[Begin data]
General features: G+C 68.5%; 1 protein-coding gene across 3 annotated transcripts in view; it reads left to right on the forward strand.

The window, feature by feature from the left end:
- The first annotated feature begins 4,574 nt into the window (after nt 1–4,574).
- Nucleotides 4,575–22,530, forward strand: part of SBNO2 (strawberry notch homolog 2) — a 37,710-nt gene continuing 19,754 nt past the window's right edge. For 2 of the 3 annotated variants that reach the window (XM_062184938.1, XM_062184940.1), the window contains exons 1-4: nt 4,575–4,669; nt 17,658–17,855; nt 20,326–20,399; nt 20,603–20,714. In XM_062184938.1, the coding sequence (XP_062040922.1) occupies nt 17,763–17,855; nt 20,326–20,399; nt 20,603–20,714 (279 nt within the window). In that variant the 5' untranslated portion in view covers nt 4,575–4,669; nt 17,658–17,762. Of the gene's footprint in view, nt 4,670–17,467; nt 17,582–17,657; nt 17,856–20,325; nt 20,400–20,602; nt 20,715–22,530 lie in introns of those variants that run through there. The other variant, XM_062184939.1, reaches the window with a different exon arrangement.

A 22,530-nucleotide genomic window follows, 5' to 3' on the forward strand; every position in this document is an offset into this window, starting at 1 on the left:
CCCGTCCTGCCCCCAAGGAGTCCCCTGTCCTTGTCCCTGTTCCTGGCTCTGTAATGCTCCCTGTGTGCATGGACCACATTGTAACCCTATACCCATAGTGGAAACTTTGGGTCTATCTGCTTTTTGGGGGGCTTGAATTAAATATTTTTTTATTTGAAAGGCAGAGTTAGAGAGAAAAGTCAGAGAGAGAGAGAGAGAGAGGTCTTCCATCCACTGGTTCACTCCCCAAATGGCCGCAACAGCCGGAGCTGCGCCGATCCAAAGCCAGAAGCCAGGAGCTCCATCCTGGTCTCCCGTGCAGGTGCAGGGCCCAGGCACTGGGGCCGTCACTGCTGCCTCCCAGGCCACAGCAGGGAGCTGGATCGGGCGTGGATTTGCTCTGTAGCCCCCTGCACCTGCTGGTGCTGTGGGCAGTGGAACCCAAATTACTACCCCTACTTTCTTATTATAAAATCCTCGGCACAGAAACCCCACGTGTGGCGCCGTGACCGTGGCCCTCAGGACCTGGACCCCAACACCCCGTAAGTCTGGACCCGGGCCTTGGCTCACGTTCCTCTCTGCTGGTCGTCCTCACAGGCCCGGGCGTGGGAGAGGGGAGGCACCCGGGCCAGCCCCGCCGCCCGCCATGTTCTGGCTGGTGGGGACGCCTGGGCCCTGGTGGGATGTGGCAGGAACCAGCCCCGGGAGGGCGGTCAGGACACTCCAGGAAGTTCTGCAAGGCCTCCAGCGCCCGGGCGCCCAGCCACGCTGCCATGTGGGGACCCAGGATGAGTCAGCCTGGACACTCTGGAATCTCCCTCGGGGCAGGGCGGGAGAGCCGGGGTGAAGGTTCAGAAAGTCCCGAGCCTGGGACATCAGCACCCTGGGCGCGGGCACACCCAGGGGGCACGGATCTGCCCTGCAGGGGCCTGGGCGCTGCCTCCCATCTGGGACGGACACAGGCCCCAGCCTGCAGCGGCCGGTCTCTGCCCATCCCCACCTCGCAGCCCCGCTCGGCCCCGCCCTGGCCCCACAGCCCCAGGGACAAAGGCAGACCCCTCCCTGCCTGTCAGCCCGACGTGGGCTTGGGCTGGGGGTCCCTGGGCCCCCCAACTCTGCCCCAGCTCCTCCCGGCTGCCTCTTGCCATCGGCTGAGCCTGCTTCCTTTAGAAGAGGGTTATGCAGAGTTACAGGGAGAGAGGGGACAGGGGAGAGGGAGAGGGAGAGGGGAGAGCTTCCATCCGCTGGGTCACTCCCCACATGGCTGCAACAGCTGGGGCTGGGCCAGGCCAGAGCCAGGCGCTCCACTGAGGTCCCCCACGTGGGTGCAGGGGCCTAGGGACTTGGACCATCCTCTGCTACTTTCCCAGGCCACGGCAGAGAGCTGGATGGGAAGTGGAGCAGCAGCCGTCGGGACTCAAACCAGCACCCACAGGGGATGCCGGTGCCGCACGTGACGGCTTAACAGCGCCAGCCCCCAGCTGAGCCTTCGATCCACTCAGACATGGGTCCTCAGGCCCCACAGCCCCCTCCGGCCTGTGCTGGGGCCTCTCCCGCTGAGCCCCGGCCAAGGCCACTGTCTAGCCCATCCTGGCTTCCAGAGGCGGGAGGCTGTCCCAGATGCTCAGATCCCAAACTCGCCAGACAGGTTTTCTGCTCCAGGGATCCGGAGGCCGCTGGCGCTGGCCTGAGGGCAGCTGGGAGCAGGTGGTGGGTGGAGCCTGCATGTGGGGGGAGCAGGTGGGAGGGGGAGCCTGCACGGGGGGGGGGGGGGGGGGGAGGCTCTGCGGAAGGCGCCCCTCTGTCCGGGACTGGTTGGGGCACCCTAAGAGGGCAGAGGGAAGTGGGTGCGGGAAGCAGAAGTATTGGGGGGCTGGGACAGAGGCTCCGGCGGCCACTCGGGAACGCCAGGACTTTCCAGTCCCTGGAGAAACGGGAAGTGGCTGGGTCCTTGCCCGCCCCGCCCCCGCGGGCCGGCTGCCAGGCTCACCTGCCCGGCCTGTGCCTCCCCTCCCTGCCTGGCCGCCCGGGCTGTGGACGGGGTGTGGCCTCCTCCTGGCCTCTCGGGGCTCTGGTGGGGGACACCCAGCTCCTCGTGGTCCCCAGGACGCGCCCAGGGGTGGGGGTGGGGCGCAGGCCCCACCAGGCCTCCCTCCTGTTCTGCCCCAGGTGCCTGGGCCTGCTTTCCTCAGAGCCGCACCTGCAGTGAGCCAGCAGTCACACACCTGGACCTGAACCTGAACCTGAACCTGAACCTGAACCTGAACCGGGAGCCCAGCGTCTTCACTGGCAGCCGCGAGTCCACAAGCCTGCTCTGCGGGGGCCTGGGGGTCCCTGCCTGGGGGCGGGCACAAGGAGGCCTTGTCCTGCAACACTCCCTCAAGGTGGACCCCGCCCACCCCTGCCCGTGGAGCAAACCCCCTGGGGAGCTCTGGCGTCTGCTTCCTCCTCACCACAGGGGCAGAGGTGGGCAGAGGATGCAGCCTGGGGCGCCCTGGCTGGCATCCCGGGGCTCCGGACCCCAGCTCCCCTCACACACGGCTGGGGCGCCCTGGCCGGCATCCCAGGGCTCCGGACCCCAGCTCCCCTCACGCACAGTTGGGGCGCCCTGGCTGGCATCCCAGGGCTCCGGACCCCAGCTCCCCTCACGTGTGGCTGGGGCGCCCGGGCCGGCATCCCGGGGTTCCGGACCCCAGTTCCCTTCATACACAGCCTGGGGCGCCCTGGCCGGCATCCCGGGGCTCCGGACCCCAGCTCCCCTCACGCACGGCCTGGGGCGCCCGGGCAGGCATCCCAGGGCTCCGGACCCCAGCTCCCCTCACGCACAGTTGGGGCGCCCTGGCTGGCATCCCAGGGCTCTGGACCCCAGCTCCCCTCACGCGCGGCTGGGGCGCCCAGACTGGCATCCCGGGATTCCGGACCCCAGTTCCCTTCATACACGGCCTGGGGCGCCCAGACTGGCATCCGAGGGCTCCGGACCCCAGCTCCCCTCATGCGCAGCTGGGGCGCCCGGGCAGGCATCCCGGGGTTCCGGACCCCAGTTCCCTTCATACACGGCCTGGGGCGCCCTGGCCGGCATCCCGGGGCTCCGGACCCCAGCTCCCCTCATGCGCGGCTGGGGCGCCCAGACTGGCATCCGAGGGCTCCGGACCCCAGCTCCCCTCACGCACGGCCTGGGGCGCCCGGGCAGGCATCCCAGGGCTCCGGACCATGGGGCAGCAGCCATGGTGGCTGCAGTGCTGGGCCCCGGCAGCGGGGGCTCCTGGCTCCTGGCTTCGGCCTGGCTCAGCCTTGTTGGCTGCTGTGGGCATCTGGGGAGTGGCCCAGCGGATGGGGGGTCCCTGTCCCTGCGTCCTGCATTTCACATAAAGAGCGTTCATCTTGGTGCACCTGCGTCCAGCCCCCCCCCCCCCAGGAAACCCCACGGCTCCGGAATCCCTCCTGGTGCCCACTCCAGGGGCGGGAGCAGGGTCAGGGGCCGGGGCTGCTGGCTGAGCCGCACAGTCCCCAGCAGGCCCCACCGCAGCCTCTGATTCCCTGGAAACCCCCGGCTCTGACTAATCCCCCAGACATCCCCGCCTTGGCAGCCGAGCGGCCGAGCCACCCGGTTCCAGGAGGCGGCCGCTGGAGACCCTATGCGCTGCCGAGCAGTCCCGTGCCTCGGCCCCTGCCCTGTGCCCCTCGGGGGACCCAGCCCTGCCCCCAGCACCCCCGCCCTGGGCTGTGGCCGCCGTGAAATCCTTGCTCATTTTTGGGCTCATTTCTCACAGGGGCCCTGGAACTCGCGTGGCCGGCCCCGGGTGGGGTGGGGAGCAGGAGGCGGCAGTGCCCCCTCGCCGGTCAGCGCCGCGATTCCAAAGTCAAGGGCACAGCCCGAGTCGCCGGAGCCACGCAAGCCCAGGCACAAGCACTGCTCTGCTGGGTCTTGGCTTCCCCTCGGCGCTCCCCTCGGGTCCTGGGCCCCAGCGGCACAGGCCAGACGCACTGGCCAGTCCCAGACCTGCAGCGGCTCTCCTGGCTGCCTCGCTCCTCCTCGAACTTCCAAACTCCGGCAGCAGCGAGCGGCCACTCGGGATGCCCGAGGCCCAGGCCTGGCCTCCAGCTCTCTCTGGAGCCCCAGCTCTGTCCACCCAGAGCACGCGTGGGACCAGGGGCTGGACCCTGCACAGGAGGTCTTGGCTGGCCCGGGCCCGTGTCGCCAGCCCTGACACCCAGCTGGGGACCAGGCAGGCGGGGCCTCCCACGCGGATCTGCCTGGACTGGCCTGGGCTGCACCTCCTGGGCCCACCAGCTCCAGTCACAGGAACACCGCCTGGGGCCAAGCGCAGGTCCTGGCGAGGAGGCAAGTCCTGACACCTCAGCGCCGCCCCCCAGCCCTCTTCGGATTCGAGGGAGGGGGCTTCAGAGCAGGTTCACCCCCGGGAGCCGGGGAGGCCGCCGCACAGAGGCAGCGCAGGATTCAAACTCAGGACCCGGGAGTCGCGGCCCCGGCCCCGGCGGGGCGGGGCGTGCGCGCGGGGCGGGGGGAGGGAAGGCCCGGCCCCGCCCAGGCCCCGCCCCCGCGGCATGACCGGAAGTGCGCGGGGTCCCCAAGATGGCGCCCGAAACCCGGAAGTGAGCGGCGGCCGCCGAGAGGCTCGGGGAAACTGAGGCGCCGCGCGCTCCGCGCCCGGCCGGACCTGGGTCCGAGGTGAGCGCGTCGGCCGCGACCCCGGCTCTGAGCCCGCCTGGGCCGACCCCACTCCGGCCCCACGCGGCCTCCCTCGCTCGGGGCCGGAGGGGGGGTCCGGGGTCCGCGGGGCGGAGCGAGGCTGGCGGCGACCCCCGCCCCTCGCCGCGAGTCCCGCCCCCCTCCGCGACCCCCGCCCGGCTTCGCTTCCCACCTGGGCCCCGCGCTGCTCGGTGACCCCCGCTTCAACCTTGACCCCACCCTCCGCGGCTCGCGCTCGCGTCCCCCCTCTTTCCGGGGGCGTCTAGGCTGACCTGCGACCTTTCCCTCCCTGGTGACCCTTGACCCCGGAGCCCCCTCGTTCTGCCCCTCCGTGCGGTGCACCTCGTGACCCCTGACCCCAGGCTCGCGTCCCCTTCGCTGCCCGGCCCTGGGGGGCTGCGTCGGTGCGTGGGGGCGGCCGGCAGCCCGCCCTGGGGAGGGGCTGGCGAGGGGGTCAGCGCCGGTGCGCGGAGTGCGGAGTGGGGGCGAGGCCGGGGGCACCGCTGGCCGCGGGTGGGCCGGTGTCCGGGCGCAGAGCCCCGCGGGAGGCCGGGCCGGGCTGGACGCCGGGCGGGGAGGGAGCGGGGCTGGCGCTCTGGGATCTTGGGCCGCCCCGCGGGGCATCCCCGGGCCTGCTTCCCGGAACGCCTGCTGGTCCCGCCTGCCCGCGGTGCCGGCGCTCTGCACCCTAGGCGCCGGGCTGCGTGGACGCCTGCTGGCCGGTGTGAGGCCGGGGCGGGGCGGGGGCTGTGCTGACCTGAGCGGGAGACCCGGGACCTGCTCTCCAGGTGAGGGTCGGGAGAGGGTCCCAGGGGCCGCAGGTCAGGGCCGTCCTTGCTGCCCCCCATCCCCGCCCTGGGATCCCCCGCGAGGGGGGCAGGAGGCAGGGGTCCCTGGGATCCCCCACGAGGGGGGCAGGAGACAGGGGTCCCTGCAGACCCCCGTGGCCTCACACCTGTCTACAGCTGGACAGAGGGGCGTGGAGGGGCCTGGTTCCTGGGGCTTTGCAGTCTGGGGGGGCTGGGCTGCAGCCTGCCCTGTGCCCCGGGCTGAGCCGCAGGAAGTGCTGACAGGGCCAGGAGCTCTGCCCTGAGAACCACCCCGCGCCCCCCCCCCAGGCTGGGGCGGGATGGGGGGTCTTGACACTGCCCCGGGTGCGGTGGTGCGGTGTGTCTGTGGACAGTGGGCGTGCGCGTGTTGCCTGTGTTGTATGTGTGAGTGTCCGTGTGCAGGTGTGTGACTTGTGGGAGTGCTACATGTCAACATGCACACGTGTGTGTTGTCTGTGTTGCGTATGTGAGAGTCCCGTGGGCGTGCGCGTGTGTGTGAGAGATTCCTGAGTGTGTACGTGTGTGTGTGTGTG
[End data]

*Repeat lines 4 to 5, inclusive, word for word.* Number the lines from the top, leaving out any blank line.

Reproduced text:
- Nucleotides 4,575–22,530, forward strand: part of SBNO2 (strawberry notch homolog 2) — a 37,710-nt gene continuing 19,754 nt past the window's right edge. For 2 of the 3 annotated variants that reach the window (XM_062184938.1, XM_062184940.1), the window contains exons 1-4: nt 4,575–4,669; nt 17,658–17,855; nt 20,326–20,399; nt 20,603–20,714. In XM_062184938.1, the coding sequence (XP_062040922.1) occupies nt 17,763–17,855; nt 20,326–20,399; nt 20,603–20,714 (279 nt within the window). In that variant the 5' untranslated portion in view covers nt 4,575–4,669; nt 17,658–17,762. Of the gene's footprint in view, nt 4,670–17,467; nt 17,582–17,657; nt 17,856–20,325; nt 20,400–20,602; nt 20,715–22,530 lie in introns of those variants that run through there. The other variant, XM_062184939.1, reaches the window with a different exon arrangement.

A 22,530-nucleotide genomic window follows, 5' to 3' on the forward strand; every position in this document is an offset into this window, starting at 1 on the left: